For the text of Matthew 11, click here.
This chapter takes place just after Jesus finished talking to the 12 disciples who were just then dubbed apostles, sort of. At this point, we come back to John the Baptist who baptized Jesus in chapter three and was arrested in chapter four. John had recognized Jesus as someone who should be baptizing him back in chapter three, which sounded like he knew that Jesus was the Son of Man perhaps. Here he sends people to come ask Jesus if He’s really “the one to come”? Jesus responds to them by asking them to look around and see what they think.
He starts talking to the crowd around Him after, asking them what they went out to the wilderness to see? I wasn’t sure where these questions were leading at first, but Jesus is making the point that so many people went out to see John the Baptist that they must have realized how great he was. It takes a weird turn in verse 12:
I don’t get it because the days of John the Baptist aren’t over and what violent force is taking over heaven? So maybe the kingdom of heaven isn’t actually heaven? I really don’t know and it’s getting more confusing every time I see this phrase pop up. I mean, I thought the kingdom was “at hand” which suggests coming soon and not here yet, but is it here and under attack or something too??? This is why we have actual Bible scholars who figure this stuff out and study on it for years and stuff. I like to get a sense of what’s going on as I’ve been reading through for context and to better understand the world here for when we do come across women and make a fairly informed opinion on how these women were treated, but I got nothing here and I couldn’t find anything on that. It’s just one of those things I’ll go back to one day after this study is over maybe.
Jesus extols the virtues of John the Baptist a while longer and then points out that he is the one that the prophecies were talking about. Specifically the prophecies in Isaiah 40 (that we looked at back in chapter three) and Malachi 4:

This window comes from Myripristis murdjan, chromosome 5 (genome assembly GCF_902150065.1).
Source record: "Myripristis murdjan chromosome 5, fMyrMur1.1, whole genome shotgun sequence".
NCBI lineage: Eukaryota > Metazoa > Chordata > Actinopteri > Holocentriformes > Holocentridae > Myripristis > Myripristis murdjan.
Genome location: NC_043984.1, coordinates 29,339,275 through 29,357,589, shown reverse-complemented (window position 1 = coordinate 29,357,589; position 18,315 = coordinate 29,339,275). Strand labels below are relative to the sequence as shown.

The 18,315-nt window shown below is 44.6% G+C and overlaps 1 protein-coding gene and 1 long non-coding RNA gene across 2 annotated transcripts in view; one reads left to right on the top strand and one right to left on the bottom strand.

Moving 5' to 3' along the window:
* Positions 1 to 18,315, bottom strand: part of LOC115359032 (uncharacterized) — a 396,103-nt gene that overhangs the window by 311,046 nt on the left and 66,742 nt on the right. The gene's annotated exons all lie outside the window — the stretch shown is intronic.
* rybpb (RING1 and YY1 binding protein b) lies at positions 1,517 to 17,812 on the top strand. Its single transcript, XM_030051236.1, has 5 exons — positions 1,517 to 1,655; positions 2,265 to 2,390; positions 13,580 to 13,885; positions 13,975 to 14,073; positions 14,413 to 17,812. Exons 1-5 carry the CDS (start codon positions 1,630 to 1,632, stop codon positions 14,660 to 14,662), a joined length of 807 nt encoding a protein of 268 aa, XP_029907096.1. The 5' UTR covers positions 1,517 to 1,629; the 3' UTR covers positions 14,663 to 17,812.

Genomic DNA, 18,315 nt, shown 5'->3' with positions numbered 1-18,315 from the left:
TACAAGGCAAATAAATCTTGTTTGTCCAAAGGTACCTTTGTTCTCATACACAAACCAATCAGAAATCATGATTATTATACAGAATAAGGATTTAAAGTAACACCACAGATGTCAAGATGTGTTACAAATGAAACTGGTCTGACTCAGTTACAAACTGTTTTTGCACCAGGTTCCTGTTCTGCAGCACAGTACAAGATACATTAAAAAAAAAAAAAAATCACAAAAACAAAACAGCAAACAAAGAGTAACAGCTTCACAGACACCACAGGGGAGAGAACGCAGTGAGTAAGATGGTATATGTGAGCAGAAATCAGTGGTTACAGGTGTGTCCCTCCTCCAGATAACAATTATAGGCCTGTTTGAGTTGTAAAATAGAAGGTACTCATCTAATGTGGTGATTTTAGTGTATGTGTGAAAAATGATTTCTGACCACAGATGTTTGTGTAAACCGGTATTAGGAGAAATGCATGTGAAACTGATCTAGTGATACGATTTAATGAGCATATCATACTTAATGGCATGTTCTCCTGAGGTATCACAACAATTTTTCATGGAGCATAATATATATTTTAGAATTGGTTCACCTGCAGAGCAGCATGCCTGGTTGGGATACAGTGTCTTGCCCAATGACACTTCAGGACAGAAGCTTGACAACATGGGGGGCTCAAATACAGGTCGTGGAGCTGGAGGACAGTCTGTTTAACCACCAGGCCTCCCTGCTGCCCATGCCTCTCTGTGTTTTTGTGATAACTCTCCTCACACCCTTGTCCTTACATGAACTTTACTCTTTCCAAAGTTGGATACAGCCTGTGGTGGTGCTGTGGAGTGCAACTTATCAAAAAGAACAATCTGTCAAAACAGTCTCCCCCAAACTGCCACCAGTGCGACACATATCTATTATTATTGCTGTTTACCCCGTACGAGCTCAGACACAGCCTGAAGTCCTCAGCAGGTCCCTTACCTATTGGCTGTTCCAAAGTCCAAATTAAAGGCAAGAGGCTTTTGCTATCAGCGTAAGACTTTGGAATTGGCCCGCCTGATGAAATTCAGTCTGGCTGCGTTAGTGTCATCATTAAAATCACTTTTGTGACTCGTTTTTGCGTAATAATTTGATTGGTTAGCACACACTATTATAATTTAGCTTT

5“Behold, I will send you Elijah the prophet before the great and awesome day of the LORD comes.
Jesus eventually just comes out and says it in verse 14. John the Baptist is “Elijah who is to come”. If you don’t recall, his story was back in Kings. He proved that the God of Israel was the true God and that Baal was no one. He was pretty amazing and those are some pretty big shoes to fill.
Afterward, Jesus points out that there’s pretty much no making these people happy either. First John the Baptist came around “neither eating nor drinking” and they thought he was possessed and then Jesus came around doing the opposite and everyone had something to say about that too. Of course, the Jews already had a proverb for that:
Proverbs 9:8 ESV
8Do not reprove a scoffer, or he will hate you;
reprove a wise man, and he will love you.
And yeah, if you’re reading that and asking yourself, is that an ancient way of saying “haters gonna hate”, you’d be right. I’m not entirely sure about the justification and the wisdom about the drinking or not drinking though. That one confused me a little. I did look up what it meant in the study Bible, but it didn’t help much. It sounded like the point was God’s wisdom in sending someone who did either thing to maybe out the idea that the people saying these things were just haters and it’s wise to make it obvious when people are just haters…..
From there Jesus moves on to talking about the cities He’s been to and some that He hadn’t been to. These are all pretty much comparisons. The cities He’s been to had a chance to make things right with God but haven’t, so they’ll basically be in more trouble when the time comes than people in cities who never heard Jesus and didn’t really have the same chance to turn things around. I find it interesting that He uses “Hades” as the places that Capernaum may be “brought down to”. Up to now, “Sheol” is the afterlife place used. It’s my understanding that this book was originally written in Greek and that most or all of the quoted prophecies are quoted in their Greek form rather than Hebrew. Still, why would a translator not change it to Sheol or hell when translating the rest of the book into English? It’s actually kind of a mixed bag between Hades and hell but not much Sheol.
Then we get to Jesus’s promise of rest. He promises “rest for the soul” which is not to be confused with rest for the body or mind. At first He just says rest, but then qualifies it as rest for the soul. This may not seem like much of a distinction at first, but I think it’s an important one, especially when thinking about those super busy missionaries that seem to have an endless source of energy. The mention of things being obvious to children that is “hidden” to others is also great. Sometimes it’s just some kid who comes and points out where you’ve gone wrong and it’s always at church. They can be the ones to remind us what we’re really doing here sometimes.
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